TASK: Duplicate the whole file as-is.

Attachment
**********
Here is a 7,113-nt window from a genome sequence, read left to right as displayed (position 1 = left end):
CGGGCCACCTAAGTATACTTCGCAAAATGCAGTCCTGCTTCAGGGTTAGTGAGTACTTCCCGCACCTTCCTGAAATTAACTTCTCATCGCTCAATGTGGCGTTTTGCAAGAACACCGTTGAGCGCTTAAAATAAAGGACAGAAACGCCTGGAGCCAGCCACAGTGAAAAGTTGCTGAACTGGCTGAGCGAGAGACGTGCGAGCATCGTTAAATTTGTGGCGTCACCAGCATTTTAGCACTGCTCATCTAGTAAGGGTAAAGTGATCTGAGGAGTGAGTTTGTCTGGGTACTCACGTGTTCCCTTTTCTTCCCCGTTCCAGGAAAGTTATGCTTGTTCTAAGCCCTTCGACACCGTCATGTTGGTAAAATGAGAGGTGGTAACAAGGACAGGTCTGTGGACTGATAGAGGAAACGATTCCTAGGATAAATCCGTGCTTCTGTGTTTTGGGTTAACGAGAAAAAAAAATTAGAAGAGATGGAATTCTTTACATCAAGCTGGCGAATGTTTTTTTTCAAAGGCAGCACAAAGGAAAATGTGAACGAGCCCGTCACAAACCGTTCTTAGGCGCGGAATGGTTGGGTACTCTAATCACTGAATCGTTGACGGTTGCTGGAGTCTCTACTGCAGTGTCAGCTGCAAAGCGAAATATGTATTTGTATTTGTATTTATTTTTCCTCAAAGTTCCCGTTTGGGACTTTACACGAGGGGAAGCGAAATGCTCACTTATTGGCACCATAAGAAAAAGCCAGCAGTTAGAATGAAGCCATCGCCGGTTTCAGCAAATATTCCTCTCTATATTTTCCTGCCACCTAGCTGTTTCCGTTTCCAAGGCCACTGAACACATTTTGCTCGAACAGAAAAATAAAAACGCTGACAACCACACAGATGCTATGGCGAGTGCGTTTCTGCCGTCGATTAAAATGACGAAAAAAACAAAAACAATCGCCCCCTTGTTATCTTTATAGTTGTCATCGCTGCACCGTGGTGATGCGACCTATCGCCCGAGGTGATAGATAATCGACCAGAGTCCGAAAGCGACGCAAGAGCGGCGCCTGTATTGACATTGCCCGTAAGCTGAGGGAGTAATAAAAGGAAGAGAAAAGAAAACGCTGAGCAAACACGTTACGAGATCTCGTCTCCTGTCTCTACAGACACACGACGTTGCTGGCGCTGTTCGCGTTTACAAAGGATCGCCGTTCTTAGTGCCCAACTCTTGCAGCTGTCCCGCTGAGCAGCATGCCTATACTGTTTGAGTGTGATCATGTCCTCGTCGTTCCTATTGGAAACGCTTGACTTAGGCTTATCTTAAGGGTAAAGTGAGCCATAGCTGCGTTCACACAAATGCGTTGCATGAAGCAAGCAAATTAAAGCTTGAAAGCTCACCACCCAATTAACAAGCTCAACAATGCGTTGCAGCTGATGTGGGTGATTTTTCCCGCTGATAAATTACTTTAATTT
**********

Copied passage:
Here is a 7,113-nt window from a genome sequence, read left to right as displayed (position 1 = left end):
CGGGCCACCTAAGTATACTTCGCAAAATGCAGTCCTGCTTCAGGGTTAGTGAGTACTTCCCGCACCTTCCTGAAATTAACTTCTCATCGCTCAATGTGGCGTTTTGCAAGAACACCGTTGAGCGCTTAAAATAAAGGACAGAAACGCCTGGAGCCAGCCACAGTGAAAAGTTGCTGAACTGGCTGAGCGAGAGACGTGCGAGCATCGTTAAATTTGTGGCGTCACCAGCATTTTAGCACTGCTCATCTAGTAAGGGTAAAGTGATCTGAGGAGTGAGTTTGTCTGGGTACTCACGTGTTCCCTTTTCTTCCCCGTTCCAGGAAAGTTATGCTTGTTCTAAGCCCTTCGACACCGTCATGTTGGTAAAATGAGAGGTGGTAACAAGGACAGGTCTGTGGACTGATAGAGGAAACGATTCCTAGGATAAATCCGTGCTTCTGTGTTTTGGGTTAACGAGAAAAAAAAATTAGAAGAGATGGAATTCTTTACATCAAGCTGGCGAATGTTTTTTTTCAAAGGCAGCACAAAGGAAAATGTGAACGAGCCCGTCACAAACCGTTCTTAGGCGCGGAATGGTTGGGTACTCTAATCACTGAATCGTTGACGGTTGCTGGAGTCTCTACTGCAGTGTCAGCTGCAAAGCGAAATATGTATTTGTATTTGTATTTATTTTTCCTCAAAGTTCCCGTTTGGGACTTTACACGAGGGGAAGCGAAATGCTCACTTATTGGCACCATAAGAAAAAGCCAGCAGTTAGAATGAAGCCATCGCCGGTTTCAGCAAATATTCCTCTCTATATTTTCCTGCCACCTAGCTGTTTCCGTTTCCAAGGCCACTGAACACATTTTGCTCGAACAGAAAAATAAAAACGCTGACAACCACACAGATGCTATGGCGAGTGCGTTTCTGCCGTCGATTAAAATGACGAAAAAAACAAAAACAATCGCCCCCTTGTTATCTTTATAGTTGTCATCGCTGCACCGTGGTGATGCGACCTATCGCCCGAGGTGATAGATAATCGACCAGAGTCCGAAAGCGACGCAAGAGCGGCGCCTGTATTGACATTGCCCGTAAGCTGAGGGAGTAATAAAAGGAAGAGAAAAGAAAACGCTGAGCAAACACGTTACGAGATCTCGTCTCCTGTCTCTACAGACACACGACGTTGCTGGCGCTGTTCGCGTTTACAAAGGATCGCCGTTCTTAGTGCCCAACTCTTGCAGCTGTCCCGCTGAGCAGCATGCCTATACTGTTTGAGTGTGATCATGTCCTCGTCGTTCCTATTGGAAACGCTTGACTTAGGCTTATCTTAAGGGTAAAGTGAGCCATAGCTGCGTTCACACAAATGCGTTGCATGAAGCAAGCAAATTAAAGCTTGAAAGCTCACCACCCAATTAACAAGCTCAACAATGCGTTGCAGCTGATGTGGGTGATTTTTCCCGCTGATAAATTACTTTAATTT